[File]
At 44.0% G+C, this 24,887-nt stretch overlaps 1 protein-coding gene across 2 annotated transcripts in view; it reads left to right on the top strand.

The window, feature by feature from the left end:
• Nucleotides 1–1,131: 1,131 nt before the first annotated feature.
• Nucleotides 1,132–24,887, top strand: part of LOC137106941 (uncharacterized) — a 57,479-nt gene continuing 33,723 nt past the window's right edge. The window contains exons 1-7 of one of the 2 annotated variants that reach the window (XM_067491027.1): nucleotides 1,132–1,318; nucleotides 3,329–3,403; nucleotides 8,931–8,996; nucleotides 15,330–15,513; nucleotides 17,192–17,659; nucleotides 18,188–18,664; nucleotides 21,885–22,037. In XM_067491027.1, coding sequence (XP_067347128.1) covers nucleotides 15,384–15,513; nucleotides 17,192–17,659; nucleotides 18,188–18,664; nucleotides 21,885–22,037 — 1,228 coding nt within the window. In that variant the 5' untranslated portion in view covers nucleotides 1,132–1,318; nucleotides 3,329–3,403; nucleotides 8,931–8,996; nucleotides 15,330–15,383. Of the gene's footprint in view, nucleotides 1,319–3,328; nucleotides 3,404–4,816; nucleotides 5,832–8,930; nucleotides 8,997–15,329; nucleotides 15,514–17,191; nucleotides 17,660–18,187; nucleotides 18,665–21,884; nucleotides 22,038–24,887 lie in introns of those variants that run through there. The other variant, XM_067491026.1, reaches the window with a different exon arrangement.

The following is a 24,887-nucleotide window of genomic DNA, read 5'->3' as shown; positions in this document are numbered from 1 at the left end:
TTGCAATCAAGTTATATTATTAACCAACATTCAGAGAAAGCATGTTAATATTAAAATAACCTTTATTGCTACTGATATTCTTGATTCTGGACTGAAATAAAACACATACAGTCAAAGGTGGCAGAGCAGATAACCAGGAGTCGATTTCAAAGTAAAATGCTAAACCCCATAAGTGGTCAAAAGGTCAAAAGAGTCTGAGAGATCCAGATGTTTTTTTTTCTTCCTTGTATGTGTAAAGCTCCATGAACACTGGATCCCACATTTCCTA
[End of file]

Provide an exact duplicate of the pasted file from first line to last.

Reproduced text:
At 44.0% G+C, this 24,887-nt stretch overlaps 1 protein-coding gene across 2 annotated transcripts in view; it reads left to right on the top strand.

The window, feature by feature from the left end:
• Nucleotides 1–1,131: 1,131 nt before the first annotated feature.
• Nucleotides 1,132–24,887, top strand: part of LOC137106941 (uncharacterized) — a 57,479-nt gene continuing 33,723 nt past the window's right edge. The window contains exons 1-7 of one of the 2 annotated variants that reach the window (XM_067491027.1): nucleotides 1,132–1,318; nucleotides 3,329–3,403; nucleotides 8,931–8,996; nucleotides 15,330–15,513; nucleotides 17,192–17,659; nucleotides 18,188–18,664; nucleotides 21,885–22,037. In XM_067491027.1, coding sequence (XP_067347128.1) covers nucleotides 15,384–15,513; nucleotides 17,192–17,659; nucleotides 18,188–18,664; nucleotides 21,885–22,037 — 1,228 coding nt within the window. In that variant the 5' untranslated portion in view covers nucleotides 1,132–1,318; nucleotides 3,329–3,403; nucleotides 8,931–8,996; nucleotides 15,330–15,383. Of the gene's footprint in view, nucleotides 1,319–3,328; nucleotides 3,404–4,816; nucleotides 5,832–8,930; nucleotides 8,997–15,329; nucleotides 15,514–17,191; nucleotides 17,660–18,187; nucleotides 18,665–21,884; nucleotides 22,038–24,887 lie in introns of those variants that run through there. The other variant, XM_067491026.1, reaches the window with a different exon arrangement.

The following is a 24,887-nucleotide window of genomic DNA, read 5'->3' as shown; positions in this document are numbered from 1 at the left end:
TTGCAATCAAGTTATATTATTAACCAACATTCAGAGAAAGCATGTTAATATTAAAATAACCTTTATTGCTACTGATATTCTTGATTCTGGACTGAAATAAAACACATACAGTCAAAGGTGGCAGAGCAGATAACCAGGAGTCGATTTCAAAGTAAAATGCTAAACCCCATAAGTGGTCAAAAGGTCAAAAGAGTCTGAGAGATCCAGATGTTTTTTTTTCTTCCTTGTATGTGTAAAGCTCCATGAACACTGGATCCCACATTTCCTA